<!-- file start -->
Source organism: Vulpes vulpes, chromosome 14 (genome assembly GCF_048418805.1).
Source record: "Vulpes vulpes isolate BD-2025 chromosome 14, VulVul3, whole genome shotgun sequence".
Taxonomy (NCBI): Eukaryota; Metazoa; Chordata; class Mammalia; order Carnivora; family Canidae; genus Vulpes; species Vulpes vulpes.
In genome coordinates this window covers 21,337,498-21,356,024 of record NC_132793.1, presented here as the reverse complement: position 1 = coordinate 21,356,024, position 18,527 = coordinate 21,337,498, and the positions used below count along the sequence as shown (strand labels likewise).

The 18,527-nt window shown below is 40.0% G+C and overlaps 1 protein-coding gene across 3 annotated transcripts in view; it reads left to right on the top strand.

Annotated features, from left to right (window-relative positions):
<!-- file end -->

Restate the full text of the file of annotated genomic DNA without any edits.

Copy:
Source organism: Vulpes vulpes, chromosome 14 (genome assembly GCF_048418805.1).
Source record: "Vulpes vulpes isolate BD-2025 chromosome 14, VulVul3, whole genome shotgun sequence".
Taxonomy (NCBI): Eukaryota; Metazoa; Chordata; class Mammalia; order Carnivora; family Canidae; genus Vulpes; species Vulpes vulpes.
In genome coordinates this window covers 21,337,498-21,356,024 of record NC_132793.1, presented here as the reverse complement: position 1 = coordinate 21,356,024, position 18,527 = coordinate 21,337,498, and the positions used below count along the sequence as shown (strand labels likewise).

The 18,527-nt window shown below is 40.0% G+C and overlaps 1 protein-coding gene across 3 annotated transcripts in view; it reads left to right on the top strand.

Annotated features, from left to right (window-relative positions):